The term coitus is derived from the Latin word coitio or coire, meaning "a coming together or joining together" or "to go together", and it describes a variety of sexual activities under ancient Latin names, but usually refers exclusively to penile—vaginal penetration. Lerner and Laurence Steinberg state that researchers also "rarely disclose how they define sex or even whether they resolved potential discrepancies in definitions of sex". A study by the Kinsey Institute examined the definition of sex based on a random sample of college students from 29 U. Another study by the Kinsey Institute sampled people, ranging in ages 18—
Both positive and negative emotions were significantly related to risk attitudes and behavior in regression analyses. The affective contexts of sexual experiences may be important predictors of risk in adolescence.
Additionally, youth account for nearly half of the Much research has examined why teens — despite knowing the negative outcomes — continue to put themselves at risk. The Social Personal Framework for HIV-Risk Behavior 5 emphasizes the relationship between non-cognitive factors and individual and social factors as determinants of risk-taking.
With regard to parents and peers, having greater positive support and involvement from both sources has been found to be associated with increased condom use among teens 6.
Other positive parenting practices, such as increased monitoring, more parent-teen communication, and less permissiveness are linked to less sexual risk-taking among teens 7 and perceived peer norms for safer sex behaviors are linked to more consistent condom use and fewer partners 8.
On the other hand, parent and peer approval of youth sexual behavior predicts greater risk, i. Mental health is also a salient factor for adolescent sexual risk.
Studies have documented that adolescents experiencing emotional and behavioral symptoms have greater rates of sexual risk behaviors than their peers.
In addition to research showing links between behavior problems and adolescent sexual risk 10 - 12community studies also demonstrate that adolescents with emotional distress exhibit more HIV-related risk than their less distressed peers 13 Emotions represent an understudied, but likely influential, personal attribute variable from the Social Personal Framework that influences adolescent risk taking.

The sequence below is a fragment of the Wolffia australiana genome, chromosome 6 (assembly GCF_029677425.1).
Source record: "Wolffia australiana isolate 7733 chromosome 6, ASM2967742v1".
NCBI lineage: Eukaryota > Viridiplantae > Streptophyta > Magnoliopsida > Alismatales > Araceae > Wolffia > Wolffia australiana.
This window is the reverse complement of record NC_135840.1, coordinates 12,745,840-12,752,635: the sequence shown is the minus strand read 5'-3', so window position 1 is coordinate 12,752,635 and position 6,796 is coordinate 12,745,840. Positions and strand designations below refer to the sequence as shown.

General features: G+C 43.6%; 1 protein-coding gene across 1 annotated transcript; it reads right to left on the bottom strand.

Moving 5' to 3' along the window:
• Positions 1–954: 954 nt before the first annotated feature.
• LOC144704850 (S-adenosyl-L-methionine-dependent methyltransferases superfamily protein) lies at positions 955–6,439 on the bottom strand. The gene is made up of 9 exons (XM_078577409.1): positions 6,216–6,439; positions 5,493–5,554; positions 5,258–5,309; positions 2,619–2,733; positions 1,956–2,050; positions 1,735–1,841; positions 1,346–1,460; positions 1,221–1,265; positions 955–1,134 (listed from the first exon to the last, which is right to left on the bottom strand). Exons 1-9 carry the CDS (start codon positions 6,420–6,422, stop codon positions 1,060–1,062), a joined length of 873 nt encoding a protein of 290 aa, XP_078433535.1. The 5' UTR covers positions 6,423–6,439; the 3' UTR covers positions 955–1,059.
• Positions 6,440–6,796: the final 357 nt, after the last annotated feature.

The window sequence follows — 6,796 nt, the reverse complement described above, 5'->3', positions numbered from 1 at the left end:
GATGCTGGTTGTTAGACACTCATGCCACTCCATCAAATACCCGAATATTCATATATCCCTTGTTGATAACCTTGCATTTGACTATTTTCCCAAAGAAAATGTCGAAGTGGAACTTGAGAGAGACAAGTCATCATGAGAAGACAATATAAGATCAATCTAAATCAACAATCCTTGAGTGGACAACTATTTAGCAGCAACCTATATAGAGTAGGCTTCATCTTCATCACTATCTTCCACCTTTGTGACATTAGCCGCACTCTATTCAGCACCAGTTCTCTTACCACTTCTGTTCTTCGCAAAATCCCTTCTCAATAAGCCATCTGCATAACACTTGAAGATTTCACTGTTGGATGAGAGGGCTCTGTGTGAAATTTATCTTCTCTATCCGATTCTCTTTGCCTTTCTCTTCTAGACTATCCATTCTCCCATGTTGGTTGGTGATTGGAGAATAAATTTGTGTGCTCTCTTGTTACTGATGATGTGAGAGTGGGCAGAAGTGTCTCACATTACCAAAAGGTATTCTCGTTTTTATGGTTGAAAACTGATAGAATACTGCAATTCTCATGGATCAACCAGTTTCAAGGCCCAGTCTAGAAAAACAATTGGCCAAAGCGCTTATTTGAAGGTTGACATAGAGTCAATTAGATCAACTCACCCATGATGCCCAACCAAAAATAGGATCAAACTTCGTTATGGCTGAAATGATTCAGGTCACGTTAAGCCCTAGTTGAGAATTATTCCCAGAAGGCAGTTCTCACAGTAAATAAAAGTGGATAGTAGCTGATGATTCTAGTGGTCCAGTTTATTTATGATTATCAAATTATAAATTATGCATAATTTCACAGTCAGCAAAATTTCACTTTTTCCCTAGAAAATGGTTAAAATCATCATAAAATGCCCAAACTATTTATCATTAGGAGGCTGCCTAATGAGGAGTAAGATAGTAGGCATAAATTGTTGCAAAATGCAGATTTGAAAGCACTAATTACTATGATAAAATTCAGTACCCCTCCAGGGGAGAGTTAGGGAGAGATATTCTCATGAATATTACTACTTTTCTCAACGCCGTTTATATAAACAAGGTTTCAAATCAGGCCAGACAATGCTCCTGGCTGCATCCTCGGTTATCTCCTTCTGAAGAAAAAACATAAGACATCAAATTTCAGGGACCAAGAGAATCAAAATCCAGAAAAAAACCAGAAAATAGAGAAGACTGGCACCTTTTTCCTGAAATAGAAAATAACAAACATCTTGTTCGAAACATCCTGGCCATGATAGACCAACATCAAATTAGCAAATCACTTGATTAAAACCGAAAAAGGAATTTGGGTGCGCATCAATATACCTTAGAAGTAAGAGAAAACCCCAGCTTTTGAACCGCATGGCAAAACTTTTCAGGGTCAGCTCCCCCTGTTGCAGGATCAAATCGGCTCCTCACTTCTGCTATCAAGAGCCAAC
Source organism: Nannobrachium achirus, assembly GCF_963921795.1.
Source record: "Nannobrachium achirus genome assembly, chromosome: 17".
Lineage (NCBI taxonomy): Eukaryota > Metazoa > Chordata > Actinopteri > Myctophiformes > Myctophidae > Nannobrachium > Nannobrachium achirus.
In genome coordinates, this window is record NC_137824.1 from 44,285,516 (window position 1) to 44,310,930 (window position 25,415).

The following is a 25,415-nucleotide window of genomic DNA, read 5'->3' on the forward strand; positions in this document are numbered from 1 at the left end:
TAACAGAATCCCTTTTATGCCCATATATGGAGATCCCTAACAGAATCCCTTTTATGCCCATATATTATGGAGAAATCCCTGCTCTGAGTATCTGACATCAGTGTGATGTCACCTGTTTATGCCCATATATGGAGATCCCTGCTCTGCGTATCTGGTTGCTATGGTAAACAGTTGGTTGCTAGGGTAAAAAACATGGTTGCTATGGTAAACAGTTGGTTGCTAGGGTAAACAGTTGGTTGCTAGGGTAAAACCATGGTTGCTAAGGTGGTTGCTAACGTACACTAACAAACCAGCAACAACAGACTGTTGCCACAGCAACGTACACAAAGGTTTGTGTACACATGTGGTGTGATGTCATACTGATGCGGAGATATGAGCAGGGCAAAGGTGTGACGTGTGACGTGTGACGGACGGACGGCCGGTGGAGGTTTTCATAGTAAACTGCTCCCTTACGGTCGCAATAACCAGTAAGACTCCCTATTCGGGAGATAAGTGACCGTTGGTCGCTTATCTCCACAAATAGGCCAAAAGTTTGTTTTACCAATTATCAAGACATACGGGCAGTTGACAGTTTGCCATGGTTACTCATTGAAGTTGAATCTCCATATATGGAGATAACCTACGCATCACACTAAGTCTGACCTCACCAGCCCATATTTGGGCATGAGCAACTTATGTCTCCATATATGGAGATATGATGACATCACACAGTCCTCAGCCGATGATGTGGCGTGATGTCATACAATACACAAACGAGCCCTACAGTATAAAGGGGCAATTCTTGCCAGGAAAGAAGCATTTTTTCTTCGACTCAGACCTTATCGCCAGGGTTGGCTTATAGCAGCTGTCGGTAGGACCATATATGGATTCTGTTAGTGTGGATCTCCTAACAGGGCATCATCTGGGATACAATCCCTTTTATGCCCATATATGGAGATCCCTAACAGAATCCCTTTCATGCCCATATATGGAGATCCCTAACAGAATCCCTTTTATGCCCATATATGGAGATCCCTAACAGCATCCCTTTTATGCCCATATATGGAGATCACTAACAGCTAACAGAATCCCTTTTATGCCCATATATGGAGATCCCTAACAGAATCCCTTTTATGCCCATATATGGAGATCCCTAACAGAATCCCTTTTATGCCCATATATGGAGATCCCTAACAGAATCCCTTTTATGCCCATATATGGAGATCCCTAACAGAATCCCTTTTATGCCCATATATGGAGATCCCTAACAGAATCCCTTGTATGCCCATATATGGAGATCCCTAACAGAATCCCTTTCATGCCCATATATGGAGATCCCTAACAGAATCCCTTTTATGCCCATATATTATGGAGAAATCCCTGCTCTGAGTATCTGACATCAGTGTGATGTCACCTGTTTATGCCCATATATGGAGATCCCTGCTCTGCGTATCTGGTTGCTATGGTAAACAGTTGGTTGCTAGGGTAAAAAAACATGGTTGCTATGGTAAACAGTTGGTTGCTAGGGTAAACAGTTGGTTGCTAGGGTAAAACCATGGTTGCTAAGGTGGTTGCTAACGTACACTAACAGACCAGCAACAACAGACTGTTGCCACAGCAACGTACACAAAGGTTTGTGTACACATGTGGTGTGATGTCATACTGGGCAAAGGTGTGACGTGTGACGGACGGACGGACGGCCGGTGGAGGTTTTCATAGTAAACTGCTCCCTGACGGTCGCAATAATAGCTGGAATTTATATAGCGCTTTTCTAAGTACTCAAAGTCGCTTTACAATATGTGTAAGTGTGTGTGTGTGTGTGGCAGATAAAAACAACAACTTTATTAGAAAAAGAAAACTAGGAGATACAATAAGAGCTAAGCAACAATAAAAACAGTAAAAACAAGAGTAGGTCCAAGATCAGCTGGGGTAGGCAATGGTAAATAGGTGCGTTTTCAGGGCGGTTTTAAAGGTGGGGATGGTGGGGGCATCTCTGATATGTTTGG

Furthermore, affect regulation in middle childhood has been shown to predict number of sexual partners in adolescence These studies support the notion that experiencing strong emotions and difficulty regulating them may contribute to poor sexual decision-making.
Affect regulation interventions to improve health in at-risk populations, such as those with emotional or behavioral problems, are promising prevention strategies 17 Teens with emotional and behavioral problems are particularly at-risk for engaging in sexual activity 1920 and negative sexual outcomes, such as STIs 20 This may be due to poor affect regulation, which is common to these problems.
However, more needs to be known about the impact of emotions on the sexual risk behavior and attitudes of adolescents with mental health issues. Little research examining emotional factors influencing sex exists for adolescents.
A meta-analytic review of primarily adult studies found little evidence that negative affect i. Studies with adolescents and young adults have repeatedly indicated associations between negative affect and risky sexual behavior 1314212425though these studies have also assessed ongoing emotional functioning e.
Thus, these studies may not inform about the temporal relationships of affect and risk. Researchers studying temporal associations in the relationship between emotions and sexual activity have used daily diary approaches to more proximally examine emotions around the time of sex, anticipating relationships with both positive and negative emotions.
Tanner and colleagues 26however, found no statistical differences in positive or negative mood on the days around first sexual intercourse for teenage females.